There has been a lot in the news in the papers about the so-called Republican’s “war on women.”

I’d like to tell you a story about a Republican couple that supported and encouraged women.

The story starts back in December 1849 when a man from Massachusetts arrived in San Francisco on a clipper ship.

He studied law and in 1861 was elected to Congress. After serving several terms, he was subsequently elected to the U.S. Senate.

In January 1879, this Republican senator became the first person to introduce the resolution that was to become the 19th Amendment to the U.S. Constitution — granting women the right to vote.

His amendment was introduced and reintroduced in each subsequent session of Congress long after his death.

At first, there was little support for the senator’s legislation, but in time the tide turned.

The work first started by this Republican was carried on by many others after his death in 1887.

Eventually, the senator’s resolution, having been passed by the House and Senate, was being considered by the states and was one state short of ratification.

Ninety-four years ago today, on Aug. 18, 1920, the state of Tennessee became the 36th state to ratify the amendment and it was added as the 19th Amendment to our Constitution.

While in the Senate, this Republican also introduced legislation that would require equal pay for equal work by federal workers regardless of their sex — a measure that also would eventually become law.

The senator and his wife were close friends of Susan B. Anthony and corresponded on a regular basis.

His wife — also a Republican — was an important force in the women’s suffrage movement.

Her son, who was an attorney in San Francisco, used to jokingly comment “The headquarters of the women’s suffrage movement is on Market Street but its hindquarters is in my living room.”

At one point, the senator’s wife paid her property taxes to the city of San Francisco then sued, claiming she was being taxed without having representation.

In 1911, she passed away and for the first time, the city of San Francisco held a public memorial service for a woman — a Republican woman no less.

For the first time, flags in the city and across the state were flown at half-staff to honor a woman.

The effort to give women the right to vote involved many people from different backgrounds. It took more than 40 years to accomplish, but it started with one Republican senator and his wife, who against all odds, pursued what they knew to be right.

The senator was my great-grandfather, Aaron Augustus Sargent.

Today, sadly, we see far too many men and women not voting.

In June, a runoff election was held in La Marque where only 315 votes were cast and the decision as to whom would serve as city councilman was decided by just one vote.

Think about this and please don’t take your right to vote lightly.

People have fought too long and too hard to secure this right for you to see it frittered away. Register to vote; go to the polls and vote. It’s important that you do so.

Bill Sargent lives in Galveston.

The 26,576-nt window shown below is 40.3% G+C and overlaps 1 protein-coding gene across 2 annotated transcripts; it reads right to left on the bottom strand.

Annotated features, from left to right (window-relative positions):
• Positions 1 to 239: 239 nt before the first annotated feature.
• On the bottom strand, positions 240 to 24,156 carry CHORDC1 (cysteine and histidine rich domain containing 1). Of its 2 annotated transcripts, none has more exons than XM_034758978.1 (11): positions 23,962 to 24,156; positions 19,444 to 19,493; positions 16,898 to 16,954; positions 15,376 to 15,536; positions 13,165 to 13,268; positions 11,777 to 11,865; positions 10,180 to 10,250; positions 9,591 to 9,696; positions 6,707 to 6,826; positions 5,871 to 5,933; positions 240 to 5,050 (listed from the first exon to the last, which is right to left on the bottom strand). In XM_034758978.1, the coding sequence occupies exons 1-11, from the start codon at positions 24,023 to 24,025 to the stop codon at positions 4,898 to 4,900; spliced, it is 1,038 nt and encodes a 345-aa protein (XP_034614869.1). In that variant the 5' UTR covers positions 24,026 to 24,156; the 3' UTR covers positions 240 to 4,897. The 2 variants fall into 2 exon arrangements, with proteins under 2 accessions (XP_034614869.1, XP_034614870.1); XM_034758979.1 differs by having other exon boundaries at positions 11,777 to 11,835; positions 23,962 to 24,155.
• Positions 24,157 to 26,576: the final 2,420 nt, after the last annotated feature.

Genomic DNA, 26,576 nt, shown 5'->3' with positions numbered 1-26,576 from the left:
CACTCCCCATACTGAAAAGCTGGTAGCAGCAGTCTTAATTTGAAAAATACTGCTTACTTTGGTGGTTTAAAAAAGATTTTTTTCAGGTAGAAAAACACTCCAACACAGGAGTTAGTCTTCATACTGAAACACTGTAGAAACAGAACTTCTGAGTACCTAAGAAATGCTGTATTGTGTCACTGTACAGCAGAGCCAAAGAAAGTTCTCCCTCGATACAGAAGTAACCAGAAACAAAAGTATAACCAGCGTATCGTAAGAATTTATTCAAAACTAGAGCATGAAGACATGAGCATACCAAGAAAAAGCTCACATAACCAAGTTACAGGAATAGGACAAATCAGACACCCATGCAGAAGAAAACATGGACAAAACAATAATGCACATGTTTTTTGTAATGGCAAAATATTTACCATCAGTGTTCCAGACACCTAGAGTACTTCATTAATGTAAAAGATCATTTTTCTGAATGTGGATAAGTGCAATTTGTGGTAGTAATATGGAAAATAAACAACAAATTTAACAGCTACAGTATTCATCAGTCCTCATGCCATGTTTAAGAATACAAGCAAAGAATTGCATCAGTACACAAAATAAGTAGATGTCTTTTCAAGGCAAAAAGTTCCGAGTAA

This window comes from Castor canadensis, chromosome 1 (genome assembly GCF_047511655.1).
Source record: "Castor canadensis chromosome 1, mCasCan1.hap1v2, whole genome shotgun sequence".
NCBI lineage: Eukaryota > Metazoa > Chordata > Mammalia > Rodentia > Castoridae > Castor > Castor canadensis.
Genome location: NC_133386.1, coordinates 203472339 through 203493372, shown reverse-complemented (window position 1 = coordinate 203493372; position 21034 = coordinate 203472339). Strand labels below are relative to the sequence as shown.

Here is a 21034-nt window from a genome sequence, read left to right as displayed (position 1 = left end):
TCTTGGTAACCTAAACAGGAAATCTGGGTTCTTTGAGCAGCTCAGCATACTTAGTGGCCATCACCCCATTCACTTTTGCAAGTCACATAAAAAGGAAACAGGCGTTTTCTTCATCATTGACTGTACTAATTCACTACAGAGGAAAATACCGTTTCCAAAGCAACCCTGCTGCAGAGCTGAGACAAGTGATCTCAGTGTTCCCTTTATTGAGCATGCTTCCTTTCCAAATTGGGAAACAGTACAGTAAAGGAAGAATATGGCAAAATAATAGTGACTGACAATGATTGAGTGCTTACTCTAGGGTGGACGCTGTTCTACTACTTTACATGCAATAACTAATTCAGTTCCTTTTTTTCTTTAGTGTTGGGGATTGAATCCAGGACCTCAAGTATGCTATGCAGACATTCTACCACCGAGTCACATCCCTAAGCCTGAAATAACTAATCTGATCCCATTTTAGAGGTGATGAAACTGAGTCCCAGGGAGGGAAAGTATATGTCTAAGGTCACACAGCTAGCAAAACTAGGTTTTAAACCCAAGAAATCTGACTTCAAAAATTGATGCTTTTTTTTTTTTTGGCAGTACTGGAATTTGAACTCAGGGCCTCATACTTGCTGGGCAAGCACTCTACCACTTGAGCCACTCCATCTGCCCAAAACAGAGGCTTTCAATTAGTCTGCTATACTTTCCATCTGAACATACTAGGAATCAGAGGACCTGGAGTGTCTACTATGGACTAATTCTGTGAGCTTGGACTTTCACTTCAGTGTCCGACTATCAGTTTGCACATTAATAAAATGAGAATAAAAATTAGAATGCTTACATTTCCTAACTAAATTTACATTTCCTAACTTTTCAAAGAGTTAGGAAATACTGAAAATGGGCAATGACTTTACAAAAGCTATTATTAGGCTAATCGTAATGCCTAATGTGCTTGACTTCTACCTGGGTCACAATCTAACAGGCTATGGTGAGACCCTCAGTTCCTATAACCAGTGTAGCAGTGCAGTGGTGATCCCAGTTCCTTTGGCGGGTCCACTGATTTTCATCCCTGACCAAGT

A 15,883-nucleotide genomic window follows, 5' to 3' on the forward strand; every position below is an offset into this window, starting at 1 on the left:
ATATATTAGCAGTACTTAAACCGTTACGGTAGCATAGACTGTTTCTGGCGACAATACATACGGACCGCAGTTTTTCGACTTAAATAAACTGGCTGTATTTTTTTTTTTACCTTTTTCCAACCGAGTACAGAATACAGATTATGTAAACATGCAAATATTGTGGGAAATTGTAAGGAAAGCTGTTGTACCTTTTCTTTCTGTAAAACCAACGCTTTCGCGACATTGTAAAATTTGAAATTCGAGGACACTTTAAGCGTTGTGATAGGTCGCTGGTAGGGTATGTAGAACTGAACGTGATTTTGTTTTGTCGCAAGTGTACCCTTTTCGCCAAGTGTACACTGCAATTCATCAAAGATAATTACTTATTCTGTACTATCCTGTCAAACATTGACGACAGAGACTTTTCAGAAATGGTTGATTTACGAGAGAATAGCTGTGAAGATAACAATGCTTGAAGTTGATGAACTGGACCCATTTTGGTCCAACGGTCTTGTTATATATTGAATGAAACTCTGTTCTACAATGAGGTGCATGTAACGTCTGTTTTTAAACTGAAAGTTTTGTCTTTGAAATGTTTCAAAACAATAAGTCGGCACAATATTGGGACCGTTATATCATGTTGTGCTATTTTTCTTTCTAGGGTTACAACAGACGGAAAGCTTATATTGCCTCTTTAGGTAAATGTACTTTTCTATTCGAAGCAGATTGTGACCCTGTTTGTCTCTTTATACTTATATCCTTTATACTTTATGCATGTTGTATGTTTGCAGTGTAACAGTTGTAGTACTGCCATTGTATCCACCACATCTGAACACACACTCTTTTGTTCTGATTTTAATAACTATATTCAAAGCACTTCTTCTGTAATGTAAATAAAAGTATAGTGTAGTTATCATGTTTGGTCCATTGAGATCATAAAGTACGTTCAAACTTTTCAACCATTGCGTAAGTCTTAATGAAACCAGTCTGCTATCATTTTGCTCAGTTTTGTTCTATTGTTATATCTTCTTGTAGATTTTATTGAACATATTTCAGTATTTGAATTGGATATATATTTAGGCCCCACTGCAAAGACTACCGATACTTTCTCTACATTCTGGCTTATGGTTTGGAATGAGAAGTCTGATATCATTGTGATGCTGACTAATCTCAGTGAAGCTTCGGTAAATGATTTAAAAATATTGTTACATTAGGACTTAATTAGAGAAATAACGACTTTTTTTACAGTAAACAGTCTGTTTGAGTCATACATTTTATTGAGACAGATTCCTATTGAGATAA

(16) comments

Paula Flinn

Nice story!

Now, let's see more credible Republican and Democratic women running for office. We need some willing ones to represent Texas and the United States. Let's get behind some women, on both sides of the aisle, to run for President! They are out there!

Lars Faltskog an oxymoron LMAO [beam][beam][beam]

Lars Faltskog

I hasten to say that in the teens and twenties, Republicans and Democrats had different philosophies, different platforms.

We're in the "here and now". Republicans in 2014 (and for quite a long time) are not friends of women nor minorities.

Carlos Ponce

Which are you sverige, a woman or a member of a recognized minority? As a member of the Hispanics I can say neither party represents all Hispanics, the Republicans are closer to my views but the Conservatives truly represent the views of many of my Hispanic relatives.

GW Cornelius

Nice story too bad the GOP of today is so filled with hate. Maybe they should go back to 1849.

Carlos Ponce

Welcome to the 21st century Island Runner! All members of the GOP of my acquaintance are loving people who want what is best for their family. I see no hate from any of them. The same can be said for most of the Democrats I am familiar with. Disagreement with political stance is not hate. It's just politics.

George Croix

The right wants to make it possible for more people, men and women, to have a chance for productive employment and self-sufficiency, while the left wants to get as many people as possible dependent on government and making just enough to get by in return for their votes.

It should be an easy choice...but does require thinking for oneself....

Lars Faltskog

Response to carlosrponce posted at 2:14 pm on Mon, Aug 18, 2014:

Well, to answer your question - I don't belong to any recognized "minority" group. But, I do belong to the middle class, which is eve-so shrinking as the years go by. I agree, neither party represents the true beliefs that most of us represent. Example: I personally watch my spending and finances and have excellent credit, no deficit spending...unless I count the 21 years I still have on my mortgage. I don't go to lavish parties that are financed by either party.